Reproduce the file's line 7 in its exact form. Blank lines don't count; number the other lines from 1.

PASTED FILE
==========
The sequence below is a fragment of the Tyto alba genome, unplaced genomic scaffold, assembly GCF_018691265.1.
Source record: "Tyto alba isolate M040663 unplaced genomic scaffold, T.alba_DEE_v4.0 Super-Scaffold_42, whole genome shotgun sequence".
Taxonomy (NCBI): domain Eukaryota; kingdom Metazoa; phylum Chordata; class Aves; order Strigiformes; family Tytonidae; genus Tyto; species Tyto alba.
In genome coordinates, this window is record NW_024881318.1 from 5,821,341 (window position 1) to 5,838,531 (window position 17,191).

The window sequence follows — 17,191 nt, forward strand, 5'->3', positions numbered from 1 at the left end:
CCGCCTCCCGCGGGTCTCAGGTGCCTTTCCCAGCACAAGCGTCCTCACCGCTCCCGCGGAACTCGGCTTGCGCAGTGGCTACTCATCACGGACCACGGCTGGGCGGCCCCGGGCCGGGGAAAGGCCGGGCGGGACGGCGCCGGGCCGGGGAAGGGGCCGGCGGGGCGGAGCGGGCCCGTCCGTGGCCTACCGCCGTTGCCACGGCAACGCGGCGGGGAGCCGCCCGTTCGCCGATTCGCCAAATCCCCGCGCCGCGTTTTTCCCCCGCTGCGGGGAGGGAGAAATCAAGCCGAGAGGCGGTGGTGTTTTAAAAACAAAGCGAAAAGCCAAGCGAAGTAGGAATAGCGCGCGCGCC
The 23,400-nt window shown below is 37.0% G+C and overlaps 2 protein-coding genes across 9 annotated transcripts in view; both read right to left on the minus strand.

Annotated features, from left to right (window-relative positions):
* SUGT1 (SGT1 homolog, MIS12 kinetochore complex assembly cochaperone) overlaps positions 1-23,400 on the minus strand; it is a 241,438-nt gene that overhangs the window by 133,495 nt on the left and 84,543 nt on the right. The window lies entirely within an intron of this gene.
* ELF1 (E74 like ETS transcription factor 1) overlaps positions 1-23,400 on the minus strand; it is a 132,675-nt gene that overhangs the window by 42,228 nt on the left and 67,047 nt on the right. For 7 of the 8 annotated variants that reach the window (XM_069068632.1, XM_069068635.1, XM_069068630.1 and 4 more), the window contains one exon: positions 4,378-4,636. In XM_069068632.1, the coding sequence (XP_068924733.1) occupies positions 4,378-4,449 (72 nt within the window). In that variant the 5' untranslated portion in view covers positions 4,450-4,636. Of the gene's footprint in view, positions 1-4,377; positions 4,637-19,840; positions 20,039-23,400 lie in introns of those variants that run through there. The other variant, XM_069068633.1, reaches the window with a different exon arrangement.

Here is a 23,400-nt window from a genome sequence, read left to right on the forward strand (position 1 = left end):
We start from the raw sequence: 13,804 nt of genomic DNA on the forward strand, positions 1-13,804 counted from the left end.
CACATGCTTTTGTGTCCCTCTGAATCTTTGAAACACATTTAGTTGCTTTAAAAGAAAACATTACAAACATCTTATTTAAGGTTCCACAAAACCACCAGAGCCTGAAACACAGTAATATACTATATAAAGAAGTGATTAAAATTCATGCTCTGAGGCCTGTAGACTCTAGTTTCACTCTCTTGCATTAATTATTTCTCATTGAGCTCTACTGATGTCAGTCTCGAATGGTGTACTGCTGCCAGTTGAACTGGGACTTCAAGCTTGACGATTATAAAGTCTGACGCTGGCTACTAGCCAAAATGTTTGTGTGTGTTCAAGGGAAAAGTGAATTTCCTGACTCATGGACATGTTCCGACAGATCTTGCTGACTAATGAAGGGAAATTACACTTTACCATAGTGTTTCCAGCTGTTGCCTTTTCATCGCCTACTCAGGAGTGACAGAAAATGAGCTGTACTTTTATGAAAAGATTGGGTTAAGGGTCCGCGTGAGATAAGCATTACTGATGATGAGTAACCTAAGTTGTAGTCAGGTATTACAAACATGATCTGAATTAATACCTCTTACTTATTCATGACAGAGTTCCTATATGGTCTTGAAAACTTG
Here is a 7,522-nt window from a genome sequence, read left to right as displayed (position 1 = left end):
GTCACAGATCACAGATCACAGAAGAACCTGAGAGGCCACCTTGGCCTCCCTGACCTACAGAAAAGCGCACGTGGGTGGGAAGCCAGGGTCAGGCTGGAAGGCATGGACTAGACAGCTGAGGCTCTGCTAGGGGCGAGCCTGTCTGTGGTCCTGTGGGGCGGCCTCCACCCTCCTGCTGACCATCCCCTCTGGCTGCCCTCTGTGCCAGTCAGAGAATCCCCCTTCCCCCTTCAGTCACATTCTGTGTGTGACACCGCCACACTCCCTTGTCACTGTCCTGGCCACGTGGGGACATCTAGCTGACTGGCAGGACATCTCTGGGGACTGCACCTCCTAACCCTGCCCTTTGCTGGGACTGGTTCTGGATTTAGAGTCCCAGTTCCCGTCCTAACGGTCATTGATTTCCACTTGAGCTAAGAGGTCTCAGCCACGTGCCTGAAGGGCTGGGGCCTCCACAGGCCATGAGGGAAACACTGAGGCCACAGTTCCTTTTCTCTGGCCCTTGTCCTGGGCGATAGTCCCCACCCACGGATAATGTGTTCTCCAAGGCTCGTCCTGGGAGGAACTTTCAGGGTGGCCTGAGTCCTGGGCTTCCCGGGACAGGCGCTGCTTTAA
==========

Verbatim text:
The 23,400-nt window shown below is 37.0% G+C and overlaps 2 protein-coding genes across 9 annotated transcripts in view; both read right to left on the minus strand.